by Roxanne Tellier
I’ll just put it out there .. I hate moving. I like looking at other houses that are staged to sell, and imagining what it would be like to live there. I like watching DIY experts slap $40 worth of paint onto walls, transform a wood pallet into a piece of luxurious furniture, and change a blah room into a stunning piece of art. In the past, I myself have spent major dollars and worked insanely long hours, hoping to make a sow’s ear into a silk purse. DIY porn. It’s a thing.
But that was then, and this is my aching back now. And here we go again.
I am already dreading the physical work required to get out of one nest, move to another, and then transform a house into a home. Expect no renovation/decoration miracles from me until I catch my breath. Maybe not even then, if my breath’s run far enough away from me. It’s enough to know that I’m going to have to, for the third time in 5 years, tidy, declutter, and pack up my stuff, and then get it from point a to point B reasonably intact, and at a realistic cost financially, mentally, and physically.
Not that that ever happens. It’s always a dog’s breakfast. I’m still discovering things that went missing in the last two moves, misplaced or disappeared into the ozone. Four years after finding the bungalow we’re in right now, I’m still trying to sort the stuff that I was supposed to downsize the last time we danced this house moving polka.
Most major cities have gone real-estate mad, and prices have risen astronomically. I would hazard a guess that the nouveau riche of the 2010s and 20s are the agents that broker the multi-million-dollar deals. Those commissions are lush. Crazy times, when ratty, post-war bungalows, that cost about $10K when built in the 50s, now regularly go for well over a million dollars.
The owners might make out like bandits, but they’ll usually also find themselves priced out of staying in the market, unless they’re willing to move out of the big cities and into the hinterlands. It’s getting so that even the furthest flung of hamlets have million-dollar sale stars in their eyes.
That being said, after selling our home in 2016, we entered the rental market with much trepidation, and had many not very fun adventures in Rental Land. We found this little place in 2017, and have been happy with the location. But our landlord has decided to downsize his portfolio, and take over this property as his own, in the Spring.
That is, of course, his right. It is, however, our problem, and after much deliberation, we’ve decided we don’t want to be at the mercy of landlords ever again. We’re gonna put our toesies back into the real estate market, and try to find a little place where we can lay back and enjoy our retirement years.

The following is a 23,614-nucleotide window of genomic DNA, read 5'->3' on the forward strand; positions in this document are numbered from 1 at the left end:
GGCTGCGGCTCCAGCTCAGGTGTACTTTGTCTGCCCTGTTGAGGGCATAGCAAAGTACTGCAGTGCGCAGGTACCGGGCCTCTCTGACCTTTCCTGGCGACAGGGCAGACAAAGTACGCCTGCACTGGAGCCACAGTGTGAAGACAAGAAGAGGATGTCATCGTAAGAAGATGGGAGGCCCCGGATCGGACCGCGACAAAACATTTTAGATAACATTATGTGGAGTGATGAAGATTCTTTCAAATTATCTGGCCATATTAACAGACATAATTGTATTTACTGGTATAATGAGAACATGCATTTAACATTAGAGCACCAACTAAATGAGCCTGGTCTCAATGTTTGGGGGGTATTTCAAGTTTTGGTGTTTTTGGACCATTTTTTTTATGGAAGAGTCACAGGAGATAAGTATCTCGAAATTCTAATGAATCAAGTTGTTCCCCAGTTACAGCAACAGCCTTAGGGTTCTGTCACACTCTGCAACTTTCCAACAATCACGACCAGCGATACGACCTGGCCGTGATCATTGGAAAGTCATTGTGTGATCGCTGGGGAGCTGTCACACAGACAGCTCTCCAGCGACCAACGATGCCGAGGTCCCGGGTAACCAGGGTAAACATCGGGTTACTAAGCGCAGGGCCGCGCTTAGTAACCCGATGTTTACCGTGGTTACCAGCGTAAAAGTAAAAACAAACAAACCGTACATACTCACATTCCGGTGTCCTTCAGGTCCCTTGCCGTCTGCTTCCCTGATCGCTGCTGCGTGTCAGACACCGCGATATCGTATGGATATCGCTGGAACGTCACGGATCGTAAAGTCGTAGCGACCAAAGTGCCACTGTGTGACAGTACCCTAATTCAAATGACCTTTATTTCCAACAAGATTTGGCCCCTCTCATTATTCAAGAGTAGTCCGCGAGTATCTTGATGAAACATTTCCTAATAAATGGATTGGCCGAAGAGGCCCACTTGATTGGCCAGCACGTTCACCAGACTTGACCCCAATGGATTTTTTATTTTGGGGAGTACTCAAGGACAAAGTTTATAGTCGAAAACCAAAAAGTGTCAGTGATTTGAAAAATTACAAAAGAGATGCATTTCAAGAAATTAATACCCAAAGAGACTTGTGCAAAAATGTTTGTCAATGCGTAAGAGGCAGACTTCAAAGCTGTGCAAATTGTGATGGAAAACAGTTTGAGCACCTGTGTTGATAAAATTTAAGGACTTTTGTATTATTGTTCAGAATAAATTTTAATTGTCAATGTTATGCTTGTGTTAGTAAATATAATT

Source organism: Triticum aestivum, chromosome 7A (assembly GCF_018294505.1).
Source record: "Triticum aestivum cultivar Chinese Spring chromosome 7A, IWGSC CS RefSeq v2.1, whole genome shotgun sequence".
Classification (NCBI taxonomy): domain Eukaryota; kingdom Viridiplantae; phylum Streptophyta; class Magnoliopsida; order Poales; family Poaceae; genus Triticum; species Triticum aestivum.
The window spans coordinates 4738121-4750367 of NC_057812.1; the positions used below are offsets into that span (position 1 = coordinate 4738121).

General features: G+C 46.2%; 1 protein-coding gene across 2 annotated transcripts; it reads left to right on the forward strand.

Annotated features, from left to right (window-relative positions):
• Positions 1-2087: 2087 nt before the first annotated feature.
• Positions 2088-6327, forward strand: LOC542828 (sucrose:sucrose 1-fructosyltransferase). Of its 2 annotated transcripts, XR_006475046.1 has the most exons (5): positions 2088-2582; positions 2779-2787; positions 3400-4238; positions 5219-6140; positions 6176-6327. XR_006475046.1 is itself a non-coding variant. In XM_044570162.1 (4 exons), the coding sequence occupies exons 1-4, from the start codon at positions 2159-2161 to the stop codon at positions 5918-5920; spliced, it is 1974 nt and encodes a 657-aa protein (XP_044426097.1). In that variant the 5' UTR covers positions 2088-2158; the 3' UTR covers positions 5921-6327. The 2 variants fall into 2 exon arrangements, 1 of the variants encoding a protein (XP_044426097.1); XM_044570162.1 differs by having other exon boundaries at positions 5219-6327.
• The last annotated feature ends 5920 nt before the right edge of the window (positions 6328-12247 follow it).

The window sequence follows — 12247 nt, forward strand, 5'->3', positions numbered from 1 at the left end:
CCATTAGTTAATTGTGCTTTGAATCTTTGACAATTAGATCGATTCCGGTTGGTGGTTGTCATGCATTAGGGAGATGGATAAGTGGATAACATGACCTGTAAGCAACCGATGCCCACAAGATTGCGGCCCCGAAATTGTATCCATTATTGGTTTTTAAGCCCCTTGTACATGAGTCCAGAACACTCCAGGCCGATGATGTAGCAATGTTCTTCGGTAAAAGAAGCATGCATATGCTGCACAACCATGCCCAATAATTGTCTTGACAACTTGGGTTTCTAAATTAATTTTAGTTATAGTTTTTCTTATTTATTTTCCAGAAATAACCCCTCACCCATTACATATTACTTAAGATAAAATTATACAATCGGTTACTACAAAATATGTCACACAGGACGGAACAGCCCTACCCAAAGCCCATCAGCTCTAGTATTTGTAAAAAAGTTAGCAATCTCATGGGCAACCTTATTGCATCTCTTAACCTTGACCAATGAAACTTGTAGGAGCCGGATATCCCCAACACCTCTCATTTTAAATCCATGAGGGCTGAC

It’s crazy. I’m already having trouble sleeping, my mind racing with all the things I have to deal with. We’ve got our mover set, and I have an idea of the size of our moving van, which helps in making decisions on large items … heavier items will be staying behind, if we can’t justify the expense of moving them. Wanna buy a treadmill?
Endless lists are being made. Although we’re months away from actually moving, the house already looks like the cover of a House Horrible Magazine. Each day I wake, still tired from the tossing and turning of the night before, and try and tackle another area that must be sorted, dispersed and packed, while leaving enough necessary items out for our use between now and when we leave. AND second guessing myself on whether this might be the time to decide that we don’t need three large pots, but what if I have to cook both corn on the cob AND pasta at the same time, while making a sauce?
Decisions, decisions, and more decisions. This work is not for the nervous, the anxious, the easily stressed.
I have always had a need to hang on to things, ‘just in case’. And those ‘just in case’ emergencies happen just often enough to convince me that hanging on to elastic bands, thumb tacks, used balloons, and broken rulers, all of which might be urgent requirements in the future, should not be discarded.
But I’m really, really, trying this time – to let things go, to look forward to a sleek, uncluttered future. And I have some ideas for how to get from here to there. I just hope these ideas are less stalling tactics, and more the right way to get around my reluctance to let go of things that still feel too valuable to pass on. My fear is always that I risk not having something when it’s actually needed, not being able to replace an important tool, or not having the funds to re-purchase an item if the need arose.
Each of the recent moves has been an opportunity to trim down the chains of ‘stuff’ I’ve worn like Marley’s Ghost for pretty much all of my life. Few of these chains, “made of cash boxes, padlocks, ledgers, deeds,” are actually of much value, except in sentiment, and in what the items represent to me, emotionally.
Like Marley, I ‘forged these chains in life.’